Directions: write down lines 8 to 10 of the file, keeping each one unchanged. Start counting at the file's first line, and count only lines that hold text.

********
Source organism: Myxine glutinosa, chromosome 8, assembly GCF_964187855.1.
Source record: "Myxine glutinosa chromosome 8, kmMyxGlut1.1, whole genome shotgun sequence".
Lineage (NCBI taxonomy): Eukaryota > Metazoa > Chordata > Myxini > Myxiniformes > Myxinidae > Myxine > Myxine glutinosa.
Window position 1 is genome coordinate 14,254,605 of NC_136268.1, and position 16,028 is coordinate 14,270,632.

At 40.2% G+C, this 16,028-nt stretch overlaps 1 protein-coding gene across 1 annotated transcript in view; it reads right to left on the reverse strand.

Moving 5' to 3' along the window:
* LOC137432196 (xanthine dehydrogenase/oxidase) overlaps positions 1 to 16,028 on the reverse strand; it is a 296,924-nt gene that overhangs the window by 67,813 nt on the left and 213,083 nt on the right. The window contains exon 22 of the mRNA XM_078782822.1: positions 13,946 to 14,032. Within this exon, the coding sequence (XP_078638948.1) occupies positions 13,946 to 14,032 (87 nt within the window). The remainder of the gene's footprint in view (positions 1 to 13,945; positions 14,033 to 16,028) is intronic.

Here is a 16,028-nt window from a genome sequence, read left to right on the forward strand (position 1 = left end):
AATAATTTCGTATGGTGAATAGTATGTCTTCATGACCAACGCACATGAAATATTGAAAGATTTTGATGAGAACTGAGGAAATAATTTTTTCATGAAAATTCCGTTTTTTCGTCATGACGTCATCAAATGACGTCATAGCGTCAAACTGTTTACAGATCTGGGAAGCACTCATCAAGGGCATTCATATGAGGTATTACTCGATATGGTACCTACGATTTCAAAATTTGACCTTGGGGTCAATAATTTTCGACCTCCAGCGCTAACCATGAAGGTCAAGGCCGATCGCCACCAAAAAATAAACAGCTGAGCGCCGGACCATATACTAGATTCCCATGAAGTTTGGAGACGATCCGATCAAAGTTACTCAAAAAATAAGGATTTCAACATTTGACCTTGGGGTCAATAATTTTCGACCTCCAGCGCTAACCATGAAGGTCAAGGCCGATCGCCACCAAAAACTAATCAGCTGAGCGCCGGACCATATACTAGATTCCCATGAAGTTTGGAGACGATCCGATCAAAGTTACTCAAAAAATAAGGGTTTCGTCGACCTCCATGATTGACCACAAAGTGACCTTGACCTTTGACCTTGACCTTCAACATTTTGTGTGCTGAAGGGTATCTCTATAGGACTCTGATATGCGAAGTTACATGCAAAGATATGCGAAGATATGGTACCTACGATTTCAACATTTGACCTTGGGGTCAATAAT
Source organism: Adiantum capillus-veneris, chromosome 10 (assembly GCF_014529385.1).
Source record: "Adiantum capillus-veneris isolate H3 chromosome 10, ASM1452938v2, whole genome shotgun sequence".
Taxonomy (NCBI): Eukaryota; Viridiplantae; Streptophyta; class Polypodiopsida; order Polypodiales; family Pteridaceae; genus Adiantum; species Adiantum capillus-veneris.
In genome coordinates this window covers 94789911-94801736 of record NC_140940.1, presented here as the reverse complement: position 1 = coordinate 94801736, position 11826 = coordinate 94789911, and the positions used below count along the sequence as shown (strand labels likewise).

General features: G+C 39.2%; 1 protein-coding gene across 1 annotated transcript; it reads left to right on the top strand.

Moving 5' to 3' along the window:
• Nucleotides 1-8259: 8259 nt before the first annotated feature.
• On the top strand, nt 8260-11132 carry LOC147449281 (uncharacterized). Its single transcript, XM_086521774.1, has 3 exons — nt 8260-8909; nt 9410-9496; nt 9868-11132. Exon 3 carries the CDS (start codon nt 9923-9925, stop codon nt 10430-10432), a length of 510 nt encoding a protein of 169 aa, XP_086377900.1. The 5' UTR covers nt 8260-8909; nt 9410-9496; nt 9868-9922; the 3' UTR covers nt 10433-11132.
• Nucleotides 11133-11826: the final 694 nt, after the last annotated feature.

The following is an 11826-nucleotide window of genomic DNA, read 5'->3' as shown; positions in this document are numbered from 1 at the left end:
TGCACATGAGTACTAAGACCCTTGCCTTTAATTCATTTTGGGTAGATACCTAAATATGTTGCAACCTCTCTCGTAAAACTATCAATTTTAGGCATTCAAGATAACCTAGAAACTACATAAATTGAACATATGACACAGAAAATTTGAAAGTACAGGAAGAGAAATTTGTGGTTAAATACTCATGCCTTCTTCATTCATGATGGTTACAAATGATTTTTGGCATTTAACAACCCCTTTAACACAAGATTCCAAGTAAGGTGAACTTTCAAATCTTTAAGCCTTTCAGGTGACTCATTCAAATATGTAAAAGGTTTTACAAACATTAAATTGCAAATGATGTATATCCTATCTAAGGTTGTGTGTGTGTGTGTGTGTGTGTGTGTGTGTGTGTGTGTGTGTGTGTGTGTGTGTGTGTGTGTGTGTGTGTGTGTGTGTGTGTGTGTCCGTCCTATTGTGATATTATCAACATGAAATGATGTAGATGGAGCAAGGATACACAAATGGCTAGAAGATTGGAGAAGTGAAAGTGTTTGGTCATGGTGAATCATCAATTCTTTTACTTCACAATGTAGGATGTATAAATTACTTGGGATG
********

Here is a 16,028-nt window from a genome sequence, read left to right on the forward strand (position 1 = left end):
AATAATTTCGTATGGTGAATAGTATGTCTTCATGACCAACGCACATGAAATATTGAAAGATTTTGATGAGAACTGAGGAAATAATTTTTTCATGAAAATTCCGTTTTTTCGTCATGACGTCATCAAATGACGTCATAGCGTCAAACTGTTTACAGATCTGGGAAGCACTCATCAAGGGCATTCATATGAGGTATTACTCGATATGGTACCTACGATTTCAAAATTTGACCTTGGGGTCAATAATTTTCGACCTCCAGCGCTAACCATGAAGGTCAAGGCCGATCGCCACCAAAAAATAAACAGCTGAGCGCCGGACCATATACTAGATTCCCATGAAGTTTGGAGACGATCCGATCAAAGTTACTCAAAAAATAAGGATTTCAACATTTGACCTTGGGGTCAATAATTTTCGACCTCCAGCGCTAACCATGAAGGTCAAGGCCGATCGCCACCAAAAACTAATCAGCTGAGCGCCGGACCATATACTAGATTCCCATGAAGTTTGGAGACGATCCGATCAAAGTTACTCAAAAAATAAGGGTTTCGTCGACCTCCATGATTGACCACAAAGTGACCTTGACCTTTGACCTTGACCTTCAACATTTTGTGTGCTGAAGGGTATCTCTATAGGACTCTGATATGCGAAGTTACATGCAAAGATATGCGAAGATATGGTACCTACGATTTCAACATTTGACCTTGGGGTCAATAAT
Source organism: Adiantum capillus-veneris, chromosome 10 (assembly GCF_014529385.1).